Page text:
Kimsooja: To Breathe at YSP
As this summer’s Yorkshire Sculpture International draws to a close, our own Juliette Loughran reflects on Kimsooja’s breath-taking contribution.
Transforming the 18th-century deconsecrated chapel at Yorkshire Sculpture Park with To Breathe, South Korean artist Kimsooja follows in the artistic footsteps of Bill Viola, Chiharu Shiota and Ai Weiwei, whilst creating one of our favourite exhibitions of all time. This enthralling installation uses light and mirrors to explore the meditative qualities of space.
For the last 25 years, the artist has used the form and idea of 'bottari' – the South Korean word for a bundle wrapped in fabric, which Kimsooja identifies as "a self-contained world – but one which, like a vessel, can contain everything materially and conceptually". Traditionally used for moving possessions from place to place, the bottari references the displacement of people. Kimsooja has extended the idea to incorporate larger spaces and even architecture, like here in the chapel, meaning that whole buildings could also be wrapped to alter, contain and re-shape what was within.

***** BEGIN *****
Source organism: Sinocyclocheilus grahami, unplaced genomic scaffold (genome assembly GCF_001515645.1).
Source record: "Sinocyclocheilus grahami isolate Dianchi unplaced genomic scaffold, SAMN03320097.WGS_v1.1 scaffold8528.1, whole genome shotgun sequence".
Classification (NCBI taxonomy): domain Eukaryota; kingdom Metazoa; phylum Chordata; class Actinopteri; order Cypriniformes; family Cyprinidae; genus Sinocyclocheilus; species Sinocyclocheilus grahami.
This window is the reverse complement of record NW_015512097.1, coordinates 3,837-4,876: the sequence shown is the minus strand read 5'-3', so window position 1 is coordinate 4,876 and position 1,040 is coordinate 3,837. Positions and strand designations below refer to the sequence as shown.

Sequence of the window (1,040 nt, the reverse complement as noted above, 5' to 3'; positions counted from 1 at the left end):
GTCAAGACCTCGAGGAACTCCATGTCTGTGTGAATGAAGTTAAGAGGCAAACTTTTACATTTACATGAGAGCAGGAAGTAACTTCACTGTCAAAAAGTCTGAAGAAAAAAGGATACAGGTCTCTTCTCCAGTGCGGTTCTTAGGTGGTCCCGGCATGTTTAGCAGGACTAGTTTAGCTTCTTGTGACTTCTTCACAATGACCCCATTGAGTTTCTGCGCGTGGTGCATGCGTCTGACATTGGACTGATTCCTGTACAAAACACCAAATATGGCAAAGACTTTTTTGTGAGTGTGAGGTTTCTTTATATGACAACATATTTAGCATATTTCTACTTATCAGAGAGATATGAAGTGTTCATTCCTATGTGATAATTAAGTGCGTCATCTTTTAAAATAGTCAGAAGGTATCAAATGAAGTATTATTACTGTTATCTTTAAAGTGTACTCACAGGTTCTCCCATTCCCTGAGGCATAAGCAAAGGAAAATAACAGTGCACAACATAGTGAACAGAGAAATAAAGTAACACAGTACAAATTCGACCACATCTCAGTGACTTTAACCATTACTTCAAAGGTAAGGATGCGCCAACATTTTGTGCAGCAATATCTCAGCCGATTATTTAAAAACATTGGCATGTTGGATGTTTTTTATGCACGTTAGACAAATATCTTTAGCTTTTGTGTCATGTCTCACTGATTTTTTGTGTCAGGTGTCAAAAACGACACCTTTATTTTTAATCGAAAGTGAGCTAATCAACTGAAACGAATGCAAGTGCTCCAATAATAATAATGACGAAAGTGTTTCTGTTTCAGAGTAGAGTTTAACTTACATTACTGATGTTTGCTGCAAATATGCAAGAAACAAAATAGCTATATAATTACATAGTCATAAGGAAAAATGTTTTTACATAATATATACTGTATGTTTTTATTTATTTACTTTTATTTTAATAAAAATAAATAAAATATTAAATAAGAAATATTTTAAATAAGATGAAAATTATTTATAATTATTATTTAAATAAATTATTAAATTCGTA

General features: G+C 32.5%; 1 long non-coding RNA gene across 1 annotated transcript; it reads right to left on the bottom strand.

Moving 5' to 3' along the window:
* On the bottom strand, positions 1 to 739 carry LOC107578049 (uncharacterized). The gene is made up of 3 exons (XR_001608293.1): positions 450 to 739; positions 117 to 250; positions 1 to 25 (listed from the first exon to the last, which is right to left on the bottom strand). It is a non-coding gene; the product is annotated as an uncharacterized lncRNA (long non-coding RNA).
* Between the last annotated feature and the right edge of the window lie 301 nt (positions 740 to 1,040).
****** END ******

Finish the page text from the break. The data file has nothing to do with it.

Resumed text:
Kimsooja, To Breathe, 2019. Courtesy the artist and YSP. Photos: Mark Reeves
The entire space has been transformed thanks to a mirrored floor that makes solid surfaces and confined structures appear fluid and expansive. By placing diffraction film on all the windows, the light that enters forms a myriad of rainbow spectrums across the space, which are reflected infinitely via the mirrored floor.
Embracing its natural environment, the installation also changes according to the light quality and intensity, making every experience different and unique. The experience is also completed by a soundtrack of the artist breathing to create an intimate and meditative encounter.
Juliette Loughran, founder of Loughran Gallery, said: “The YSP attracts some amazing talent and Kimsooja truly transforms its historic and beautiful chapel with this latest exhibition. Constantly evolving as the light changes throughout the day, this iridescent installation has a dream-like quality that really makes you slow down, reflect and simply enjoy. Grab a spot on one of the second-floor pews to take in the architecture and meditative space and you won’t be disappointed.”